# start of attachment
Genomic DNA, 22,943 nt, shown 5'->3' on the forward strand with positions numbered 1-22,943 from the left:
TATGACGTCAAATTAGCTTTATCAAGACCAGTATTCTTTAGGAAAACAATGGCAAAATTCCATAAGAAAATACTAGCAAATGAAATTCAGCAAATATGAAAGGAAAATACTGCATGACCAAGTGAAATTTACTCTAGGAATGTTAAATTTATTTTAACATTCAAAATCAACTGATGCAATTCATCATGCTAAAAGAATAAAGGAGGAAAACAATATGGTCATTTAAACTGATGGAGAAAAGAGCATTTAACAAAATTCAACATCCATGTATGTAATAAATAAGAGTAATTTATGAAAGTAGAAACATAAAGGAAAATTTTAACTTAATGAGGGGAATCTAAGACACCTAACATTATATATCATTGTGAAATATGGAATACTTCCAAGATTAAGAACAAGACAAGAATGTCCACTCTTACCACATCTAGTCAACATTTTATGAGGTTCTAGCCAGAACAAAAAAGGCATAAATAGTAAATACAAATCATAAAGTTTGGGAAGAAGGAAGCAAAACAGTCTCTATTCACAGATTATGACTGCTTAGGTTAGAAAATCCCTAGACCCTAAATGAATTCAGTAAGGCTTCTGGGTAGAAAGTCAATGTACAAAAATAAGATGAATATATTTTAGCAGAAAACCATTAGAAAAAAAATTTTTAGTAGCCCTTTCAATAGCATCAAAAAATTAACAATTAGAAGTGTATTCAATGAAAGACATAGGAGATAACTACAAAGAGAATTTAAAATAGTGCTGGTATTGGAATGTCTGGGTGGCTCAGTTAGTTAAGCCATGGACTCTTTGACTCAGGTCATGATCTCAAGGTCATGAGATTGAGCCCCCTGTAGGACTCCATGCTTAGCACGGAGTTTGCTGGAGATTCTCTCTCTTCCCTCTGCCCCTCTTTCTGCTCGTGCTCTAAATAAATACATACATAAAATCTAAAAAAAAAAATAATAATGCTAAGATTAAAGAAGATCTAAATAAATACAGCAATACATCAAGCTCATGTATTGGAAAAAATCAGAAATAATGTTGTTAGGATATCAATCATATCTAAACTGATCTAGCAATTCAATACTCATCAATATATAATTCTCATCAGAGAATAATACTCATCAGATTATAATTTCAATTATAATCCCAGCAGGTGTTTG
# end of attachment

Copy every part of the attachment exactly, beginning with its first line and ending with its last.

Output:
Genomic DNA, 22,943 nt, shown 5'->3' on the forward strand with positions numbered 1-22,943 from the left:
TATGACGTCAAATTAGCTTTATCAAGACCAGTATTCTTTAGGAAAACAATGGCAAAATTCCATAAGAAAATACTAGCAAATGAAATTCAGCAAATATGAAAGGAAAATACTGCATGACCAAGTGAAATTTACTCTAGGAATGTTAAATTTATTTTAACATTCAAAATCAACTGATGCAATTCATCATGCTAAAAGAATAAAGGAGGAAAACAATATGGTCATTTAAACTGATGGAGAAAAGAGCATTTAACAAAATTCAACATCCATGTATGTAATAAATAAGAGTAATTTATGAAAGTAGAAACATAAAGGAAAATTTTAACTTAATGAGGGGAATCTAAGACACCTAACATTATATATCATTGTGAAATATGGAATACTTCCAAGATTAAGAACAAGACAAGAATGTCCACTCTTACCACATCTAGTCAACATTTTATGAGGTTCTAGCCAGAACAAAAAAGGCATAAATAGTAAATACAAATCATAAAGTTTGGGAAGAAGGAAGCAAAACAGTCTCTATTCACAGATTATGACTGCTTAGGTTAGAAAATCCCTAGACCCTAAATGAATTCAGTAAGGCTTCTGGGTAGAAAGTCAATGTACAAAAATAAGATGAATATATTTTAGCAGAAAACCATTAGAAAAAAAATTTTTAGTAGCCCTTTCAATAGCATCAAAAAATTAACAATTAGAAGTGTATTCAATGAAAGACATAGGAGATAACTACAAAGAGAATTTAAAATAGTGCTGGTATTGGAATGTCTGGGTGGCTCAGTTAGTTAAGCCATGGACTCTTTGACTCAGGTCATGATCTCAAGGTCATGAGATTGAGCCCCCTGTAGGACTCCATGCTTAGCACGGAGTTTGCTGGAGATTCTCTCTCTTCCCTCTGCCCCTCTTTCTGCTCGTGCTCTAAATAAATACATACATAAAATCTAAAAAAAAAAATAATAATGCTAAGATTAAAGAAGATCTAAATAAATACAGCAATACATCAAGCTCATGTATTGGAAAAAATCAGAAATAATGTTGTTAGGATATCAATCATATCTAAACTGATCTAGCAATTCAATACTCATCAATATATAATTCTCATCAGAGAATAATACTCATCAGATTATAATTTCAATTATAATCCCAGCAGGTGTTTG